Ford reemerges with new hot hatch Focus ST

BY MATTHEW CORSO
SCIENCE & TECHNOLOGY CORRESPONDENT

Ford left the hot hatch market in 2004 with the departure of its Focus SVT. After nine long years, Ford has finally re-entered this market with its brand-new 2013 Focus ST. This Focus, Ford’s newest creation, is starting at a base price of $24,495, and if you are not careful with the option boxes, the price can stretch to a grand total of $28,930. This top trim adds the ST3 package, which includes heated full-leather Recaro bucket seats, a built-in navigation system, HID headlamps and LED daytime running lamps. The “ST” badge on this Focus stands for “Sports Technology,” and there is definitely a lot of both in this hot hatch. This new Focus ST was developed jointly by Ford’s Special Vehicle Team (SVT) in America along with Ford’s Rallye Sport (RS) Team in Europe.

The ST’s silken lines are a testament to part of its European design scheme, and reflect subtle yet aggressively good looks. The design follows suit inside the ST as well with exquisite leather seating with more expensive packages and very nice cloth seats on the lower trim levels. Edmonds.com, a car reviewing site, says interior materials are “best-in-class,” which is a massive complement for a vehicle starting at a base price of about $24,500.

Time to talk numbers and performance. Underneath the hood of the Focus ST is a tuned version of Ford’s 2.0-liter turbocharged EcoBoost four cylinder engine. This gives the ST 252 horsepower and 270 pound-foot of torque. With those performance figures, the ST sprints to 60 mph from a standstill in a respectable 6.2 seconds and rockets through the quarter mile in just 14.5 seconds.

This is not bad for a 3,250-pound hatchback. If not governor-limited, the ST will reach a top speed of 154 mph. The ST is not all about pure speed, since it is also a very composed and competent handler through corners. Ford’s Focus ST gets specially tuned springs, dampers and a revised rear suspension.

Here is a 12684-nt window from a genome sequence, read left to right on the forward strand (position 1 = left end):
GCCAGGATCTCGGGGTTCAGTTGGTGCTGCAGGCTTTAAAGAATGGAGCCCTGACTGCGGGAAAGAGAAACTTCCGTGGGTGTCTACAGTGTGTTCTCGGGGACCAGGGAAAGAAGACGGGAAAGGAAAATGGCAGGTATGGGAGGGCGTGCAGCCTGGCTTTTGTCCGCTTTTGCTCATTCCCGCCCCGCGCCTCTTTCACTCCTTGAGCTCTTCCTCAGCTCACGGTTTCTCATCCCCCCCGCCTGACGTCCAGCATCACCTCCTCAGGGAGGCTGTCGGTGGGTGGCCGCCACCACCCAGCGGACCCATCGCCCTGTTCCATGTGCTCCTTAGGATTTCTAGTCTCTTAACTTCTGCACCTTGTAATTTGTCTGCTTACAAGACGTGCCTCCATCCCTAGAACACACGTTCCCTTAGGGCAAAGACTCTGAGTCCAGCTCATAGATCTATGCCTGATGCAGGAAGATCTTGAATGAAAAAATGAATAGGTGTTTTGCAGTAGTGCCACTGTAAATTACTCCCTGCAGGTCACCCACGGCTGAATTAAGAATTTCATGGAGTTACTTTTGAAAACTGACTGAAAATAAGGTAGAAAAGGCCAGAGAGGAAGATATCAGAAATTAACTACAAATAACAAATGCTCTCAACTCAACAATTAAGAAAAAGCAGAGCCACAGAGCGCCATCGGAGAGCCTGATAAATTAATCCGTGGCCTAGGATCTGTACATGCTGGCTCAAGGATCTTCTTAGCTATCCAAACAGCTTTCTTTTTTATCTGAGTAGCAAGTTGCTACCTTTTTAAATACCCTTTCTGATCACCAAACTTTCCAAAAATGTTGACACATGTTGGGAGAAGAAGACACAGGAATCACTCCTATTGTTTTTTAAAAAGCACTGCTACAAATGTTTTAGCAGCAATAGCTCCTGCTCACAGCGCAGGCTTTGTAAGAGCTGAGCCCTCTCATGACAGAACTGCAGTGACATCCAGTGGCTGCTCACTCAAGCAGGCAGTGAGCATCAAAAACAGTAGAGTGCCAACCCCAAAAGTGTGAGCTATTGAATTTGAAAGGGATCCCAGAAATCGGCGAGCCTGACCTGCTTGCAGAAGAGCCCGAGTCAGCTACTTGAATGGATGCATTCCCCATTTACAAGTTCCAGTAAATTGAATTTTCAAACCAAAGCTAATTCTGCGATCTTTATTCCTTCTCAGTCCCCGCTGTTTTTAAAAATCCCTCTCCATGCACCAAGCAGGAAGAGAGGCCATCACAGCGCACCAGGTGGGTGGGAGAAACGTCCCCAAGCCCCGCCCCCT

All of these special parts add up to very impressive vehicle handling. The suspension on the ST is also reminiscent of sporty driving. It offers a firm and planted ride when the stability control is in sport or fully off modes. When the stability control is turned to the normal mode, the ride is still firm, however livable for the automotive enthusiast. The ST pulls 0.96g’s of lateral acceleration through the figure eight handling test. After all, speed is nothing if it cannot be used on backcountry roads.

Michael Austin commented on the car in Car and Driver’s June 2012 issue.

“The Focus appears to fulfill the promise of the affordable daily-driver performance car.”

With the national average gasoline price hovering around $3.80 a gallon many consumers are rightfully concerned with miles per gallon figures. The ST is rated at 23 mpg city and 32 mpg highway with a combined estimated average of 27.5 mpg.

This means that if you drive 13,476 miles per year (the national average), you will end up spending around $1862 per year in gasoline costs.

Ford’s new hot hatch has brought major competition to this selective niche market and hopes to win over buyers who are willing to give up a little bit of comfort for a lot of utilitarian fun.

Contact the writer: matthew.corso@scranton.edu

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